I was just starting to experience, at the time, how easy it can be to freak out when your partner is upset. Their frustration feeds your frustration in a big ugly loop, and suddenly you’ve both lost your cool and pffffft! There goes the healthy relationship. (It’s as easy as that when you’re 15.)  As an adult, my husband and I both have been able to cultivate really calm reactions when the other person is freaking out – it’s almost a little unnatural, but it helps us keep the situation from spiraling out of control. One person up a tree at a time, like Paul Reiser said.

 

You Don’t Win Without Him

 

My mentor and dear friend, Lee, is in her 90s. With the life she’s lived, she’s offered me lots of great advice over the years, especially about running my speaking business. But she gave me one warning that really stuck with me: don’t get too big for your britches, or your marriage will suffer.

 

She told me about how, early in her career, she was so proud of succeeding on her own. In her day, women running businesses were an exception, not a rule. Clients were flying her all over the world, and money was coming in. She told me she was getting treated like a star on the road, and when the applause ended she came home to her husband, she couldn’t shake the expectation that she was still The Star. Her husband felt ignored, unloved, and taken for granted. And she didn’t even notice until he warned her to change or he was going to leave.

 

“You BOTH have to win, for it to be a good marriage,” she told me. “Every success of yours, you have to thank your partner, because it’s shared. And if you don’t see the role they played in your success, you aren’t looking hard enough.” Every success is shared.

 

Stop Worshipping At The Altar of Quality Time

 

I’m on the road a lot, which is where I was when I heard this next bit of good advice. I was talking to some audience members after one of my presentations about being excited to go home and spend time with Jamie, my husband. I said “what I really need is some quality time.” Her response surprised me…

 

“Quality time is great,” she said. “But we’re all so obsessed with quality time that we don’t’ realize TIME when we have it. Don’t wait so long for quality time that you miss opportunities for ANY time.”

 

I realized she was right. That nighttime Netflix “Office” binge isn’t time I ever thought of as “quality time.” It’s too short and too late for deep conversation or fun activities. But I can either replace it with something I value more, or turn it into an intentional bonding experience with Jamie (we’re currently going with the latter, and keeping a running list of new inside jokes thanks to the Dunder-Mifflin crew). Thanks to kids, jobs, dishes, and life, you may not get a lot of dedicated quality time, so stop waiting around for the perfect moment and just make meaning out of the moments you DO have.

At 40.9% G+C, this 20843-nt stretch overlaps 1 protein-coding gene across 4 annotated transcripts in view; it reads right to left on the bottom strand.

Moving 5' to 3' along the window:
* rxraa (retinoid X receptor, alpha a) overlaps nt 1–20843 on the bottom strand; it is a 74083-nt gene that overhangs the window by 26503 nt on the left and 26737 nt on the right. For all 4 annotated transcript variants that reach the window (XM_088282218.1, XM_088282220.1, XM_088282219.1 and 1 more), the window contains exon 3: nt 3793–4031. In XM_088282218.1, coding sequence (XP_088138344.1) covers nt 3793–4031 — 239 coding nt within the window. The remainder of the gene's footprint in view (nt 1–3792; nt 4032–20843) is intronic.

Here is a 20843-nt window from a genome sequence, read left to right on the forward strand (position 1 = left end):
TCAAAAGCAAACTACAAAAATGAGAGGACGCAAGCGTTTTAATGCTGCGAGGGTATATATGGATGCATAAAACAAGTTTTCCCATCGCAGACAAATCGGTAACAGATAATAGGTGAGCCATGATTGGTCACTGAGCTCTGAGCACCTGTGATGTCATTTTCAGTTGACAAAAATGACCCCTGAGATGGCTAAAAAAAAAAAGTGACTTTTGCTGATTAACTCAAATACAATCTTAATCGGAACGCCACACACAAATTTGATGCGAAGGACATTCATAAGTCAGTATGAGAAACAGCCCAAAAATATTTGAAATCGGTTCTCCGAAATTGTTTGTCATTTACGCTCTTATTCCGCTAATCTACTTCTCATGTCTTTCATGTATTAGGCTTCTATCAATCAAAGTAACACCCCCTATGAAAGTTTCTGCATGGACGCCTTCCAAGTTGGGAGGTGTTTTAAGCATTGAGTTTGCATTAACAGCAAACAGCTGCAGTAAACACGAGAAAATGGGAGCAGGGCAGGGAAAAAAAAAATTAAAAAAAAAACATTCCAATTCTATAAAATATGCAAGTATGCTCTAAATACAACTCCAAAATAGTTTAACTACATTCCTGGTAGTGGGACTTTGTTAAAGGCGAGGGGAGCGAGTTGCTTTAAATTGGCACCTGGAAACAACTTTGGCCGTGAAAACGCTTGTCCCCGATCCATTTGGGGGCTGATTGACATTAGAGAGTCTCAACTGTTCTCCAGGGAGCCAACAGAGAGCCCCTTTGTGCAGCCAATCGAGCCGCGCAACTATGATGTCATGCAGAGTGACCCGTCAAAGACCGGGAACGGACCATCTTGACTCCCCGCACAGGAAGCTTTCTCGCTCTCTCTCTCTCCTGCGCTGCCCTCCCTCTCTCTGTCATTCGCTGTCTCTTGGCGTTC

Your Marriage Isn’t Your Dumping Ground

 

The final lesson is one my husband, Jamie, and I learned ourselves the hard way. It had been one of those days. One of our rescue dogs had barked and lunged at another dog on the trail. I had warned Jamie earlier that he wasn’t choking up on the leash enough, so when the dog acted up I immediately launched into I-told-you-so mode. That afternoon we’d run ourselves ragged with work and chores, until it was time to feed the dogs AND make dinner AND put away the dishes, at which point Jamie snapped at me that he couldn’t reach the dog bowl because I had opened the dishwasher in the way. I was about to snarkily respond about how easy it was to just SHUT the dishwasher when I realized…

 

We were taking the stresses of the day and basically making them the other person’s fault. We were tired and busy, and we couldn’t snap at anybody ELSE in our lives, so we turned to the person closest to us and made it THAT person’s problem. Which is a great way to build animosity. The fact that my life is stressful isn’t my husband’s fault. 99% of the time, he makes my life easier, not harder. So it’s not fair to make him my dumping ground for all the blame of the stress I’m carrying around.

 


 

Your marriage doesn’t need white knight on a horse saving, it just needs a gentle, nudging reminder saving. What are you doing to pump up your marriage every once in a while?